Liuzhou Laowai

Random thoughts on life in Liuzhou, Guangxi, China

Friday Food 18 – Guilinggao

Friday food is a weekly article about one of the more unusual food items to be found in Liuzhou that week. This week, Guilinggao.

Guilinggao (龟苓膏 guī líng gāo) is a herbal jelly used both as a medicine and as an ingredient in desserts. It is also known as turtle jelly.


The preparation originally included the powdered shell of a type of turtle, the “Golden Coin Turtle” (Cuora trifasciata; 金钱龟 jīn qián guī), hence the name which translates as “Turtle fungus paste”. This turtle is now prohibitively expensive and so, today, when turtle is still used, the shells of more common turtles are used instead. However, many modern examples contain no turtle shell. Instead they rely on the other ingredients which include extracts from various herbs, most importantly smilax glabra, a plant related to sarsaparilla.

Guilinggao is black or dark brown in color. Naturally, it is slightly bitter, although sweeteners such as honey can be added to make it more palatable.

Relatively inexpensive canned guilinggao with pop tops and little plastic spoons for immediate consumption can be found in all supermarkets and corner shops.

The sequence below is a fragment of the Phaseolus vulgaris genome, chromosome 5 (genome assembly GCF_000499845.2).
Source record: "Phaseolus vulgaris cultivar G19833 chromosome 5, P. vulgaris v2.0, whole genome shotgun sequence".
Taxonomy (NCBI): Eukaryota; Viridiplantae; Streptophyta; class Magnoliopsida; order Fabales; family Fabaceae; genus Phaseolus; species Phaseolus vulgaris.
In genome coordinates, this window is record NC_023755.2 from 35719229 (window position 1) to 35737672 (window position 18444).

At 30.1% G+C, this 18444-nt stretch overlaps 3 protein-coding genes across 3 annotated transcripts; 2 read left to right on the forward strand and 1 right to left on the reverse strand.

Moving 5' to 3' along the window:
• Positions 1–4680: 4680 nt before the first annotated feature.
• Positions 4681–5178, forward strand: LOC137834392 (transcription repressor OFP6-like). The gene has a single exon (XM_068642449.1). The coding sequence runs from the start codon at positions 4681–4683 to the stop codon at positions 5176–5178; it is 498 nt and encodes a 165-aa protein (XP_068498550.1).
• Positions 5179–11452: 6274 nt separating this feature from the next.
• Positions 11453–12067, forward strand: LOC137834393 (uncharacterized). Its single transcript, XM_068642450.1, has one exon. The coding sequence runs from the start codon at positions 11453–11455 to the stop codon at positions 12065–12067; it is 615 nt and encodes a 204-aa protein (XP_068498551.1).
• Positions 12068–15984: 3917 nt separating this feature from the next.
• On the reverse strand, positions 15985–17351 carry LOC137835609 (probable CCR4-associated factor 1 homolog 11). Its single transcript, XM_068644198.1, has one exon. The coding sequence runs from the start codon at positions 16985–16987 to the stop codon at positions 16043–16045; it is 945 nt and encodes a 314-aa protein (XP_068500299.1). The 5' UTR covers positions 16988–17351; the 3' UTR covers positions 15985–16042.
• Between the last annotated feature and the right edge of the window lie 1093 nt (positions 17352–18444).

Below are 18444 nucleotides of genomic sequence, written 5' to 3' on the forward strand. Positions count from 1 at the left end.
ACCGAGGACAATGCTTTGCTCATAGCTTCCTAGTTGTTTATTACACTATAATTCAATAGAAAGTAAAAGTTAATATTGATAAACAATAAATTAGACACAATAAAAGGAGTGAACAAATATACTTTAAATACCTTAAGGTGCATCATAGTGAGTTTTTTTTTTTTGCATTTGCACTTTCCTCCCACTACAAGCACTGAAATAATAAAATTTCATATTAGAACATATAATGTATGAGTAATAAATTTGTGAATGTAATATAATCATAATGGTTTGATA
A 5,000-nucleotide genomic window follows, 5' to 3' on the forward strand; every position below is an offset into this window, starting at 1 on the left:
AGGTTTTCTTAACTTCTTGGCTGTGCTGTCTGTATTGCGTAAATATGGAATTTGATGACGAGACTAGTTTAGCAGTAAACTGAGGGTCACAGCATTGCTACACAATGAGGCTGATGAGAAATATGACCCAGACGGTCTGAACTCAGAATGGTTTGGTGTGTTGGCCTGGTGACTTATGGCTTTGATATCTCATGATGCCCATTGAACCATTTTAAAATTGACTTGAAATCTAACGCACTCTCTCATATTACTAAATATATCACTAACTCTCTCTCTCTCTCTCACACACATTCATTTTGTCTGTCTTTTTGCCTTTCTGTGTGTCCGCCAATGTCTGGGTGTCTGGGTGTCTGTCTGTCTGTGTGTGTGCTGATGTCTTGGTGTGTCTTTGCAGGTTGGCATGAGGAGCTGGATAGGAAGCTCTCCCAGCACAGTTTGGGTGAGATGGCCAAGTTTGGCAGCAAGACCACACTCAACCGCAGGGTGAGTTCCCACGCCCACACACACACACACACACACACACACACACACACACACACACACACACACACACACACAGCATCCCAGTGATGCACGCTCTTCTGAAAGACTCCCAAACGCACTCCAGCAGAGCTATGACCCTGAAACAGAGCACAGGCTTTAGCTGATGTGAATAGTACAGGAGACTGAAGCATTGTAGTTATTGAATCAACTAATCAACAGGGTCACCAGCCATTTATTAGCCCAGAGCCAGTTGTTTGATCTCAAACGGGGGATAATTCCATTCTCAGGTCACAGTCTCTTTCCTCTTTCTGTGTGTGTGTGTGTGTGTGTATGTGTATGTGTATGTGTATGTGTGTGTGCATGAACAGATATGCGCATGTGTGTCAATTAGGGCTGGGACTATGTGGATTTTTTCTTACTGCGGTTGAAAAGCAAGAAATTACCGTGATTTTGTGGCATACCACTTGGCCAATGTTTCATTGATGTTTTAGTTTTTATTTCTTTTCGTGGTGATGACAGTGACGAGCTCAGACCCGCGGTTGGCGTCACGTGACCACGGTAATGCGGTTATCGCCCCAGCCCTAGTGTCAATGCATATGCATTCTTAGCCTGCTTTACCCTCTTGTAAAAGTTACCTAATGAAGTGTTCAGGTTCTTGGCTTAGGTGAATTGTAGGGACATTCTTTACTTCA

If you want to make it yourself, you can buy powdered shell, often labelled “Tortoise Powder”.

Guilinggao is a specialty of Wuzhou in Guangxi. It has no connection with Guilin.

. This entry was posted on Friday, March 16th, 2012 at 10:00 am and is filed under Food and Drink, Friday Food. You can follow any responses to this entry through the RSS 2.0 feed. Both comments and pings are currently closed.

3 Responses to “Friday Food 18 – Guilinggao”

  1. Orsonling Says:

    “Ling” is “茯苓” (not Orsonling). Is “茯苓” the Chinese for “smilax glabra”?

  2. Liuzhou Laowai Says:

    No. 苓, on its own, just means fungus or tuber. 茯苓 (fú líng) is Poris cocos, an edible fungus which is used in traditional Chinese medicine, but you wouldn’t want in your mushroom omelette. Smilax glabra (Chinese: 土茯苓 tǔ fú líng) is sarsaparilla.

    Neither have anything to do with the topic in hand.

  3. Da Wei Says:

    Interestingly, this came up in our ‘Chinese Corner’ the week before.

    I had acquired a dvd (probably pirated!) of a tv series called Mandarin Duck River.

    At one point a street seller plies her trade pushing a cart and yelling out ‘Guilinggao’. She sells the product (just like in your picture) to one of the characters who takes it home for her boarder (a music teacher at a local school).

    Our teacher described it as a vegetable jelly, but you have given me much more interesting information, such as the origin of the name.
    Many thanks. I enjoy your articles. Keep it up!

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